Live Review

Hit The Deck 2013: Nottingham

Don Broco blow away all the doubts anyone may have had.

Amongst a whole plethora of festivals struggling to stay afloat or closing all together, it takes a brave group of souls to gamble everything and go bigger than ever. Now in its third year, Hit The Deck took a massive step in setting up shop not only in its home of Nottingham, but in Bristol, too. It’s a risk, but it may have just paid off.

Kicking off proceedings in Rescue Rooms are Natives. Having gone back to square one by shedding their previous name and back catalogue, the band have cut their teeth on performances like this one. It’s a little restrained to begin with, possibly due to a sparse early afternoon crowd, but they soon settle into their stride and show just how could they can be.

Over in the Basement, Evarose’s live sound is invariably much heavier than their recorded material - a trait one can probably attribute to them constantly being tarred with the Paramore brush. As a result, they’re a little disjointed, though not so much as to discourage the enthusiastic crowd - in particular, fan favourite ‘Glass’ gets the first singalong of the day.

Having spent a long and, judging by the band’s stage banter, fairy arduous few years as a pop-punk band, Summerlin take to the stage for the last time. Passing around a bottle of whiskey and celebrating never having to play certain songs again, this set feels much more like a wake than a funeral. We’re treated to a glimpse of material from an as-yet-untitled new project that is at totally at ends with their usual power pop. It’s the glorious sound of a band who have been trapped for years by their genre finally finding their feet and making the music they truly wanted to make. Watch this space.

In a bar tacked on to the side of Rescue Rooms, a large crowd crams into every crevice to get a glimpse of Vinnie Caruana’s solo acoustic set. There’s a good mix of fans of I Am The Avalanche and Vinnie’s solo material, but invariably everyone here adores The Movielife - the excited hubbub that goes around the room when a possible UK tour is hinted at feels electric. Caruana’s voice is a spine-tingling blend of beautiful, haunting melodies and sheer gravelly power. The audience, enthralled and enraptured, hangs on his every word, requesting old B-sides as well as popular classics like ‘Brooklyn Dodgers’. In half an hour with just an acoustic guitar, Vinnie steals the show.

Canterbury have been playing together for the best part of a decade now and it shows. They’re impossibly tight; the fanbase they’ve picked up along the way only adding to their live power. It’s almost radio friendly guitar pop yet it’s remarkably at home - quite a feat at such an alternative festival. They have to be applauded at just how huge they can sound even in one of the smaller stages.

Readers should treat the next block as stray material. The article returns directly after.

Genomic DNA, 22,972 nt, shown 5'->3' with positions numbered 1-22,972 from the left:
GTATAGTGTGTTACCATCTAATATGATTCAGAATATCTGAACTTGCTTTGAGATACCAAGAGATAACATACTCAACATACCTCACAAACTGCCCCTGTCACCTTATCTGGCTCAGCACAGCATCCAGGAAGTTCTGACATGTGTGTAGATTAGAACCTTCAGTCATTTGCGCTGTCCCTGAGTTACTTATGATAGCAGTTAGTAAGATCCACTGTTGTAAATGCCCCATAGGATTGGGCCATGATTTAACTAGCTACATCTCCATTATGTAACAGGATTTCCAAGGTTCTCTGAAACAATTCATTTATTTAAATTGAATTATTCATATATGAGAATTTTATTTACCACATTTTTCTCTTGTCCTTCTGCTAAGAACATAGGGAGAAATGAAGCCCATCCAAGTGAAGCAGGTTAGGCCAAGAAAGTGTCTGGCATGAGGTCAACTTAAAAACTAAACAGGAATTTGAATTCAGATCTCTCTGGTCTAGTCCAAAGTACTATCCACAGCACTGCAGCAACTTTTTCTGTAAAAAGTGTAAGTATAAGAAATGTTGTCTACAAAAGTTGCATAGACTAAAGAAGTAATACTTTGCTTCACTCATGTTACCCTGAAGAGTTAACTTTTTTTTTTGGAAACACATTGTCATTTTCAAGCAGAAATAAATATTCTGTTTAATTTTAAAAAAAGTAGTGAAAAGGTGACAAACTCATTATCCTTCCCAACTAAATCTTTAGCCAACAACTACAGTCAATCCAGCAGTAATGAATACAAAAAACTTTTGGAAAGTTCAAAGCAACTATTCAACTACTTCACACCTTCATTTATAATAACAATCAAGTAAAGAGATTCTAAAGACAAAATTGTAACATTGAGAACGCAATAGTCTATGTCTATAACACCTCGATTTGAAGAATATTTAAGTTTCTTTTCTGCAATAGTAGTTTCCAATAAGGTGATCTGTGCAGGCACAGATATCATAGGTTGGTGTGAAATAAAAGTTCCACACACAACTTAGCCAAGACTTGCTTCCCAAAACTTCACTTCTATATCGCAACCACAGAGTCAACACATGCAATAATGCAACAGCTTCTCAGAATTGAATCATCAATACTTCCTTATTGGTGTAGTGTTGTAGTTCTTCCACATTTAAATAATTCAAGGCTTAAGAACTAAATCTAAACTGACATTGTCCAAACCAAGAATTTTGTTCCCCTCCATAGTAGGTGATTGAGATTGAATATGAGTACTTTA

On Hit The Deck’s main stage, We Are The In Crowd bring a slice of American sunshine with their sparkly pop-punk to a grey day in Nottingham. Frontwoman Tay Jardine is an unrelenting ball of energy, her playful back-and-forth vocals with guitarist Jordan Eckes whipping the young crowd into singalong after singalong with their hits ‘Kiss Me Again’ and ‘Rumour Mill’. They’re fun, light-hearted and a total breath of fresh air from a lot of the more ‘serious’ bands on the bill.

Back in the Basement, Title Fight show off their cathartic, furious punk to a rapturous response. Bodies fly everywhere in the tiny room, band and fan totally nose to nose, swapping spit and blood and lord only knows what else in a frenetic set that confirms their status as one of the best hardcore bands in the game right now.

Closing the day’s proceedings, and drawing the curtain on the weekend of Hit The Deck as a whole, are Don Broco on the main stage. It was said more than a few times that they weren’t a big enough band to headline a festival such as Hit The Deck, and rather than being perturbed, it seems the Bedfordshire quartet took it as a challenge. Striding on amongst a huge production and launching straight into ‘Priorities’, Don Broco blow away all the doubts anyone may have had. Their sound is massive, the response rapturous. A show of how much frontman Rob Damiani has the crowd wrapped around his finger is when he invokes an rather brilliant push-up pyramid from the pit, before commanding a huge wall of death. Most of all, though, the band seem to be having the time of their lives. And hey, isn’t that what these festivals are all about?

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